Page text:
Weekly Photo Challenge: Inspiration – Night Sky

The night sky has been the inspiration for poetry, prose and praise.

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Northern Lights in Iowa -6/22/15

“If the stars should appear one night in a thousand years, how would men believe and adore; and preserve for many generations the remembrance of the city of God which had been shown! But every night come out these envoys of beauty, and light the universe with their admonishing smile.” – Ralph Waldo Emerson, Nature and Selected Essays

Blue Moon - 7/31/15

Blue Moon – 7/31/15

“It is a beautiful and delightful sight to behold the body of the Moon.”  – Galileo Galilei, The Starry Messenger, Venice 1610: “From Doubt to Astonishment”

Thunderstorm – 10/2/13

“37 My heart pounds at this and leaps from my chest. Just listen to His thunderous voice and the rumbling that comes from His mouth. He lets it loose beneath the entire sky; His lightning to the ends of the earth.Then there comes a roaring sound; God thunders with His majestic voice. He does not restrain the lightning when His rumbling voice is heard.” – Elihu Job 37:1-4, the Bible (HCSB)*

First Quarter Moon - 10/1/2014

First Quarter Moon – 10/1/2014

When I observe Your heavens,
the work of Your fingers,
the moon and the stars,
which You set in place,
what is man that You remember him,
the son of man that You look after him?
You made him little less than God
and crowned him with glory and honor.
You made him lord over the works of Your hands;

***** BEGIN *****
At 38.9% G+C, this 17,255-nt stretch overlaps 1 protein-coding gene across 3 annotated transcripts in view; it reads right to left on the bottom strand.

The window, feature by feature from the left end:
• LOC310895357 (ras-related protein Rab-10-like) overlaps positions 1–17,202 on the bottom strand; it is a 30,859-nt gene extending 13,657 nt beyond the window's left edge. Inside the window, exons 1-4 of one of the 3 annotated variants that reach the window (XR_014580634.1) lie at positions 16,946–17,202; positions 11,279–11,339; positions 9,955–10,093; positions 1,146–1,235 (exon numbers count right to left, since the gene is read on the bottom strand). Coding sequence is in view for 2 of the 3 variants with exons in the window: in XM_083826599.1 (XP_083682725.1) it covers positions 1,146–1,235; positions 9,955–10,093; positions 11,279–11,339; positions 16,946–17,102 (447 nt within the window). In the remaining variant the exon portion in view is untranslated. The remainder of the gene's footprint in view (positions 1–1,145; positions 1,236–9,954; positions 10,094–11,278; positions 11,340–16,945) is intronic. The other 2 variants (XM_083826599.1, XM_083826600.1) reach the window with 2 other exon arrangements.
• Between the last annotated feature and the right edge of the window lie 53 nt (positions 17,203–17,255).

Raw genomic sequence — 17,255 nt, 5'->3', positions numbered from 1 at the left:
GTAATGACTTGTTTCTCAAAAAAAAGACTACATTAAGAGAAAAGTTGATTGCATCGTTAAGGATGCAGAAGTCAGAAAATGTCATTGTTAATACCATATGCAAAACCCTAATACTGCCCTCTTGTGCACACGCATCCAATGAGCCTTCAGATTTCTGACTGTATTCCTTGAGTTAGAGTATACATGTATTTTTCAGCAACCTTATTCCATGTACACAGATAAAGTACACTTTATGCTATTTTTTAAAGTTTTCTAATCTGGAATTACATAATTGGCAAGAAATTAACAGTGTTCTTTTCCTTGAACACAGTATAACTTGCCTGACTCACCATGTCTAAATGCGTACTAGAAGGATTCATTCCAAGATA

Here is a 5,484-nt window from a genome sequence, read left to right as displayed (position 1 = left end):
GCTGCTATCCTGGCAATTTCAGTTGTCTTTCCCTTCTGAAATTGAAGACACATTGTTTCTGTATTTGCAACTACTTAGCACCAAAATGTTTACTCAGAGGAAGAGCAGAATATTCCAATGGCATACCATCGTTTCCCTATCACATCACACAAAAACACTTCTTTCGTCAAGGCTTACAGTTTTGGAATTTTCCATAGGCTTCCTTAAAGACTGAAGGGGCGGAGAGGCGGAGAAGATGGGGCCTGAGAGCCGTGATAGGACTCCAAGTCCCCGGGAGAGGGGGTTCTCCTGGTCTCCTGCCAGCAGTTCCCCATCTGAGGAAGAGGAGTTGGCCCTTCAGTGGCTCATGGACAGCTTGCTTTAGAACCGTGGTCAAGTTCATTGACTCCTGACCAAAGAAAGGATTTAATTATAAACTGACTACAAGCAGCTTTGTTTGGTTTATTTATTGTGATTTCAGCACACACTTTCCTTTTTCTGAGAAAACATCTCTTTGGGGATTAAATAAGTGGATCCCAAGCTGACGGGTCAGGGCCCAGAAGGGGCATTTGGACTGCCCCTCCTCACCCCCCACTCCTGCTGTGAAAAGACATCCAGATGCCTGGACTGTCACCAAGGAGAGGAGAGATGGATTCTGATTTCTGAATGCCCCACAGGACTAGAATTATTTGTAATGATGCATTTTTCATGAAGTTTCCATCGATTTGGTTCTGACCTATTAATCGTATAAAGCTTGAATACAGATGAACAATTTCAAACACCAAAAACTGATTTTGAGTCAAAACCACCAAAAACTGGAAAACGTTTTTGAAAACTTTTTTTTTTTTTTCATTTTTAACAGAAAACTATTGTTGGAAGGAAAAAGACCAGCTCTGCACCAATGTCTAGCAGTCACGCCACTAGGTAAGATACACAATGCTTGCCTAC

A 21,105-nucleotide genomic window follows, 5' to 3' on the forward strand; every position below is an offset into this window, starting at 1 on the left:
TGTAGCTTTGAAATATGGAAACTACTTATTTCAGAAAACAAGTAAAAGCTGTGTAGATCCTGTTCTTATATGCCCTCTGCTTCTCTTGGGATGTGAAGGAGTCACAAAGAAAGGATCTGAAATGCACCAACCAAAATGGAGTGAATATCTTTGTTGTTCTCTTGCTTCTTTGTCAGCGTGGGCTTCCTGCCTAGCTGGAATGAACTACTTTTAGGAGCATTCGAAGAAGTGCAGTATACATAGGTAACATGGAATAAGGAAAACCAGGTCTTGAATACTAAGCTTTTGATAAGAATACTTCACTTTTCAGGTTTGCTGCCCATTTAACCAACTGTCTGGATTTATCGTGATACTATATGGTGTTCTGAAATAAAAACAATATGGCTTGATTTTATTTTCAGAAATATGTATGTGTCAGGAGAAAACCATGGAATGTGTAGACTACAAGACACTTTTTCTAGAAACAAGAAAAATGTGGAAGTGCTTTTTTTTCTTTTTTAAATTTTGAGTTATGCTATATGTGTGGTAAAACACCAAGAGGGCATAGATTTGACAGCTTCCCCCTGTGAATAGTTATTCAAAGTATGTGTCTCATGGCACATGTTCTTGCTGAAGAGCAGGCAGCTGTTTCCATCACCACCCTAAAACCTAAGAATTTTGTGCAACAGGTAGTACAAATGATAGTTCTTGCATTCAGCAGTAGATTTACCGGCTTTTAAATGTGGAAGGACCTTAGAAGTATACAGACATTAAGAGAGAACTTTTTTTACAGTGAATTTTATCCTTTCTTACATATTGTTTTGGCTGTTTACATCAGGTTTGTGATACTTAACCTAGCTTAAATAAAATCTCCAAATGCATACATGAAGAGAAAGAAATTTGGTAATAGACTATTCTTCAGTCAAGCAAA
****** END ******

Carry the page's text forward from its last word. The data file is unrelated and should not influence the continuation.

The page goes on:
You put everything under his feet:
all the sheep and oxen,
as well as the animals in the wild,
the birds of the sky,
and the fish of the sea
that pass through the currents of the seas.
Yahweh, our Lord,
how magnificent is Your name throughout the earth!

King David, Psalm 8:3-9 (HCSB)

This post is in response to the WordPress Weekly Photo Challenge: Inspiration

*Holman Christian Standard Bible (HCSB), Copyright © 1999, 2000, 2002, 2003, 2009 by Holman Bible Publishers, Nashville Tennessee. All rights reserved.

Weekly Photo Challenge: ROY G. BIV (II)

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I didn’t plan to submit another post this week, but it is not often that you have the opportunity to view the rainbow of the night. When it was reported yesterday that there was a high probability that the Aurora Borealis would be visible early this morning, I was determined to stay up, travel a few miles north to get away from light pollution, and try capturing this rare summer sight in southern Iowa.

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This is only the fourth time I’ve seen the Northern Lights. The previous times have been during the winter and the hues were visible to the naked eye. This morning I could see what looked like clouds rising vertically on the northern horizon. It was only after a 30 second exposure that the colors became visible.

While I was waiting on each shot to complete, I was also watching the southern sky as a thunderstorm was lighting up the sky about 100 miles away in Missouri. First time I’ve seen Northern Light and Southern Light on the same night.

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In response to The Daily Post’s weekly photo challenge: “ROY G. BIV.”